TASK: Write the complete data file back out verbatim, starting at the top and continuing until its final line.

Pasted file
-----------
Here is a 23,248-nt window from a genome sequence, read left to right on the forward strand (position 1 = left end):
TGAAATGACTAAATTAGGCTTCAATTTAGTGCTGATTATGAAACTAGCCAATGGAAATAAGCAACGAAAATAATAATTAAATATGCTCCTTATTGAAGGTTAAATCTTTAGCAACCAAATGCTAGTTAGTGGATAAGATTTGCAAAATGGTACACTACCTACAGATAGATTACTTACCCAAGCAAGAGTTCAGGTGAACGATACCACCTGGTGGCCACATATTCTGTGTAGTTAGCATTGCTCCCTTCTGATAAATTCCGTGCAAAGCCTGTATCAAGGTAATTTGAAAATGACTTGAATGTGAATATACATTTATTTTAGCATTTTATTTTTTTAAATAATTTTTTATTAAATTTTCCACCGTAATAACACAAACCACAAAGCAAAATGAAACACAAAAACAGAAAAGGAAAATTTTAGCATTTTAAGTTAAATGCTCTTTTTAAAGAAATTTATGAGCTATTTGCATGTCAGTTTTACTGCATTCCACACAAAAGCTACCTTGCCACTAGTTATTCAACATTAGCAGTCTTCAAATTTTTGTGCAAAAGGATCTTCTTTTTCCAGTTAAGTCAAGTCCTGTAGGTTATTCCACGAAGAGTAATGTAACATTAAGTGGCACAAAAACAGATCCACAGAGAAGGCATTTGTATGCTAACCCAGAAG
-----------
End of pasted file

Here is a 23,248-nt window from a genome sequence, read left to right on the forward strand (position 1 = left end):
TGAAATGACTAAATTAGGCTTCAATTTAGTGCTGATTATGAAACTAGCCAATGGAAATAAGCAACGAAAATAATAATTAAATATGCTCCTTATTGAAGGTTAAATCTTTAGCAACCAAATGCTAGTTAGTGGATAAGATTTGCAAAATGGTACACTACCTACAGATAGATTACTTACCCAAGCAAGAGTTCAGGTGAACGATACCACCTGGTGGCCACATATTCTGTGTAGTTAGCATTGCTCCCTTCTGATAAATTCCGTGCAAAGCCTGTATCAAGGTAATTTGAAAATGACTTGAATGTGAATATACATTTATTTTAGCATTTTATTTTTTTAAATAATTTTTTATTAAATTTTCCACCGTAATAACACAAACCACAAAGCAAAATGAAACACAAAAACAGAAAAGGAAAATTTTAGCATTTTAAGTTAAATGCTCTTTTTAAAGAAATTTATGAGCTATTTGCATGTCAGTTTTACTGCATTCCACACAAAAGCTACCTTGCCACTAGTTATTCAACATTAGCAGTCTTCAAATTTTTGTGCAAAAGGATCTTCTTTTTCCAGTTAAGTCAAGTCCTGTAGGTTATTCCACGAAGAGTAATGTAACATTAAGTGGCACAAAAACAGATCCACAGAGAAGGCATTTGTATGCTAACCCAGAAG